Watson notes that the public health measures officials have already been recommending to protect against delta and any SARS-CoV-2 variant — to get vaccinated and boosted, wear masks indoors in public spaces, socially distance and wash your hands — “are still a good idea and are still going to be effective against this variant. We don’t know how that effectiveness will change, but we know that these are still tried and true things that have worked for other variants.”
Transparency is key to gaining trust
It’s also key to encourage people to stay tuned as more is learned, Viswanath says, with messages like this: ” ‘Here are the guidelines that have always worked, please take these actions, they will continue to work. If we find out that they don’t work and there have to be changes, we will tell you.’
“Communicating that sense of transparency is very important,” he says.
For Hlatshwayo Davis, how and when she conveys these messages is also important. She’s done COVID-19 town halls in the past, taking audience questions, and she likes that format.
“But I want to be careful about timing. I think it’s very frustrating to convene people to tell them. ‘We don’t know. We don’t know. We don’t know. We don’t know.’ Right?” she says. So her focus right now is using social media platforms and connecting with local clergy and community groups — the sort of trusted messengers people turn to in times of uncertainty.
When there’s more information about omicron to dig into, then her department will “have a town hall where we can have some really good dialogue,” Davis says, adding “I’m hoping that will be able to be accomplished within the next two to three weeks.”
Know your audience
Vishwanath notes that public health officials are addressing a mixed audience. Not everyone is feeling panicked by the news of omicron. A lot of people are indifferent — or actively resistant — to the idea that there’s a new variant of concern. And that can make communication harder. “It’s a difficult thing because people are tired, people are fatigued and you have to understand where they’re coming from,” he says.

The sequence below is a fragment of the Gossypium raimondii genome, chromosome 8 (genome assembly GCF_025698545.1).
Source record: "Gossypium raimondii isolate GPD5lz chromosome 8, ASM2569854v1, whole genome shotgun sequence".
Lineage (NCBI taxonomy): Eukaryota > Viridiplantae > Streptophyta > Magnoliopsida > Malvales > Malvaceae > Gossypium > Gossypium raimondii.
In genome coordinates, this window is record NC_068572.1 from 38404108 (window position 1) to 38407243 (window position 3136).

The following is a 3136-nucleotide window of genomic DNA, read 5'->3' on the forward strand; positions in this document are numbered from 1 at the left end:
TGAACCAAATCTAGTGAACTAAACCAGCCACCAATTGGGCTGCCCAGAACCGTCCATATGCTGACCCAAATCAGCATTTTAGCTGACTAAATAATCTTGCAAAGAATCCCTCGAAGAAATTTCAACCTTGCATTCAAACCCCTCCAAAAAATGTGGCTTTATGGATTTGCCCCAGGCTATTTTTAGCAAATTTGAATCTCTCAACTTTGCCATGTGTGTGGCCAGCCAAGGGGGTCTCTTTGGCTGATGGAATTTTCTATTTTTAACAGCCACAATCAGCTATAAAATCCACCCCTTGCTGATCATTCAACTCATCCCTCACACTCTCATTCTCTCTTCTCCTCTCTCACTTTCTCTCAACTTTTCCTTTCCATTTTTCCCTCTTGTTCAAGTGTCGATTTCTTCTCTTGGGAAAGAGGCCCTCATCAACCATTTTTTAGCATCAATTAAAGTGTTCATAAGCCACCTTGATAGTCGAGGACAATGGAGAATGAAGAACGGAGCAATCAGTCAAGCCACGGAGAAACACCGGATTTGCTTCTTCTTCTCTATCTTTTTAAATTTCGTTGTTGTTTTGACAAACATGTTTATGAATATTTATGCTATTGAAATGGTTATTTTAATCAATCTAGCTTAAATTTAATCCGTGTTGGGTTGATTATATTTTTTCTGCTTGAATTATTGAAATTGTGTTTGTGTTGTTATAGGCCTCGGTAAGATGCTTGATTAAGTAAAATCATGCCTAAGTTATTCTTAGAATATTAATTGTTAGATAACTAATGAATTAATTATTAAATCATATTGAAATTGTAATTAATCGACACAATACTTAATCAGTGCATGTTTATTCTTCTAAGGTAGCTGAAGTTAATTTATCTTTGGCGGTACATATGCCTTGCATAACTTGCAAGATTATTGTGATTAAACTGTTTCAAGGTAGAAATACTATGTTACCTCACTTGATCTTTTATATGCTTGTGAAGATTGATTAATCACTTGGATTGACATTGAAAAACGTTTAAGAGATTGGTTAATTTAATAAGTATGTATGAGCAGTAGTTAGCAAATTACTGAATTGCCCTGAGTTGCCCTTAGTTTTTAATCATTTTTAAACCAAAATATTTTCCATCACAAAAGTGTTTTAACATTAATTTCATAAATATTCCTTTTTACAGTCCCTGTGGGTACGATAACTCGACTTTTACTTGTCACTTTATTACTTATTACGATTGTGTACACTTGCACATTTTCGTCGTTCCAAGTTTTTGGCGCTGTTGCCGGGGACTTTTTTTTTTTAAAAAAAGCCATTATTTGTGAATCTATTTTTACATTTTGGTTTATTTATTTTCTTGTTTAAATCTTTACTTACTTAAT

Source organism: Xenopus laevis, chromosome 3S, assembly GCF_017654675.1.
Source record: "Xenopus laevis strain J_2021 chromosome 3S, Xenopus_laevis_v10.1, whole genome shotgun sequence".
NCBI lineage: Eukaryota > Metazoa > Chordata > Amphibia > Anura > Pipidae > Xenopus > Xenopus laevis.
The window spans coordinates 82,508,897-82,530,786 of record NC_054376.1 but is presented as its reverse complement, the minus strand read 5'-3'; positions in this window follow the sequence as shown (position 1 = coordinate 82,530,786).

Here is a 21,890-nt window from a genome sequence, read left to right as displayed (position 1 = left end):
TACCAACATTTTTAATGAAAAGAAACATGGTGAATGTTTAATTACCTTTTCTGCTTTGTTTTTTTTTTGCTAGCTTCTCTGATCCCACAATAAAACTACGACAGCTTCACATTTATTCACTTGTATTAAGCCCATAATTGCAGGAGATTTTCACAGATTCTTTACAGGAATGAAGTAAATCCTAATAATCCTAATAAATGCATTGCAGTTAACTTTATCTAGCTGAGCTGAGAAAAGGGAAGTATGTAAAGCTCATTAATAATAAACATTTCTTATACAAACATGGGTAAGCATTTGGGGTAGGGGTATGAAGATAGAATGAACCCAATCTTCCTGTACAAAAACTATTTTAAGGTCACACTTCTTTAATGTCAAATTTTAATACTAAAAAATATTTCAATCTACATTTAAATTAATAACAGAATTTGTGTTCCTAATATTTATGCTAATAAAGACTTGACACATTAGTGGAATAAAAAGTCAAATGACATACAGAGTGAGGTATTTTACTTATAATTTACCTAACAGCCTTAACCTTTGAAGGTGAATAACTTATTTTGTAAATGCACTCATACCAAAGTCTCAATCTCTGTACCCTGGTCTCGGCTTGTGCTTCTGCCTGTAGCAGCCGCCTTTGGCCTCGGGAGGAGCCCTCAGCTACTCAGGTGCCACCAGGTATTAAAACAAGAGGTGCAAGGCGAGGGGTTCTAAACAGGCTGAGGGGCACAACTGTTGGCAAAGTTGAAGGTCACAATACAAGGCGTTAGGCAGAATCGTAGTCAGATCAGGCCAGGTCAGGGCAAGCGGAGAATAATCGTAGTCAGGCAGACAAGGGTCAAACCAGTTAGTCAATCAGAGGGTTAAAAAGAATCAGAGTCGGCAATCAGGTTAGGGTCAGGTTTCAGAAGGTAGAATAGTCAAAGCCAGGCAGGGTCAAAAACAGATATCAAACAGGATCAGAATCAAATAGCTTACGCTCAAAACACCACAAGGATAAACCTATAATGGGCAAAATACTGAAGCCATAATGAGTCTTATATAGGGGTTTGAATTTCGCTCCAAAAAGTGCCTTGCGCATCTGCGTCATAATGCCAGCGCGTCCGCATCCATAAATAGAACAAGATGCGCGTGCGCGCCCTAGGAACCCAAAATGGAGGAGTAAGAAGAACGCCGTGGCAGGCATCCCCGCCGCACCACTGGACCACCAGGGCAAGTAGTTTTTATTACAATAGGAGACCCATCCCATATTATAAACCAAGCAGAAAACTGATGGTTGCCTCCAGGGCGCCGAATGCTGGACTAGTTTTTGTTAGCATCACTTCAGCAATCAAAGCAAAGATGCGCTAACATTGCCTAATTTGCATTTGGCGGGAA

Of course, a lot of health department staffers have their own pandemic fatigue. And getting the right message out is only one part of their mission. They also need to be ready to identify and track future omicron cases, while dealing with the current load of delta cases.
“We haven’t really slowed down — we’ve never stopped testing, we’ve never stopped vaccinating,” says Franciscus in Harris County. “So it’s easy for us to kind of switch from, ‘Oh, maybe it looked like we were hitting a low point and we could maybe start slowing down’ to, ‘OK, new variant — let’s ramp up again.’ ”
She says her county health department has a plan ready if and when omicron is identified locally.
Hlatshwayo Davis in St. Louis says the public health toolkit is a lot more robust than it was when the pandemic began.
“Are we really at the same place with this new variant as we were in March to 2020? The answer is no,” she says.
“We have rapid tests available, we have done contact tracing for two years — we know what works and doesn’t work. We have safe and effective vaccines, the ability to provide them now for children above the age of 5. This puts us leaps and bounds [beyond] where we were,” she says.